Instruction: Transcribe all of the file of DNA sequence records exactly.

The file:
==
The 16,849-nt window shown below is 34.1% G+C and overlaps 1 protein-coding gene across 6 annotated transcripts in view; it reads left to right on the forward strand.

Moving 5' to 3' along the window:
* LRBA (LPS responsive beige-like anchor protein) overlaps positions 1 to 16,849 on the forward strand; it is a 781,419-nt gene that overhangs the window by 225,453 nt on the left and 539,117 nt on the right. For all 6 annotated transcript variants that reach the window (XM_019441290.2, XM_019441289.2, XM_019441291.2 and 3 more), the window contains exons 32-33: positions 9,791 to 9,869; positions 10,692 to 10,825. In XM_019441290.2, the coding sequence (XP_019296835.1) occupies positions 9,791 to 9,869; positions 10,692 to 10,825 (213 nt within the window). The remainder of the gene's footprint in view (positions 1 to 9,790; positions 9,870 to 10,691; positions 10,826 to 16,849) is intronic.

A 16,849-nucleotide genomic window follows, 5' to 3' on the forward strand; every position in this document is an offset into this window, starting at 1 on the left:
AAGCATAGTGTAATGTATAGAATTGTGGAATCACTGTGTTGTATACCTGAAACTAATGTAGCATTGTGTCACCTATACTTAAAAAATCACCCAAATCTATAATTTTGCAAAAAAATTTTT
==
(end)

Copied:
The 16,849-nt window shown below is 34.1% G+C and overlaps 1 protein-coding gene across 6 annotated transcripts in view; it reads left to right on the forward strand.

Moving 5' to 3' along the window:
* LRBA (LPS responsive beige-like anchor protein) overlaps positions 1 to 16,849 on the forward strand; it is a 781,419-nt gene that overhangs the window by 225,453 nt on the left and 539,117 nt on the right. For all 6 annotated transcript variants that reach the window (XM_019441290.2, XM_019441289.2, XM_019441291.2 and 3 more), the window contains exons 32-33: positions 9,791 to 9,869; positions 10,692 to 10,825. In XM_019441290.2, the coding sequence (XP_019296835.1) occupies positions 9,791 to 9,869; positions 10,692 to 10,825 (213 nt within the window). The remainder of the gene's footprint in view (positions 1 to 9,790; positions 9,870 to 10,691; positions 10,826 to 16,849) is intronic.

A 16,849-nucleotide genomic window follows, 5' to 3' on the forward strand; every position in this document is an offset into this window, starting at 1 on the left:
AAGCATAGTGTAATGTATAGAATTGTGGAATCACTGTGTTGTATACCTGAAACTAATGTAGCATTGTGTCACCTATACTTAAAAAATCACCCAAATCTATAATTTTGCAAAAAAATTTTT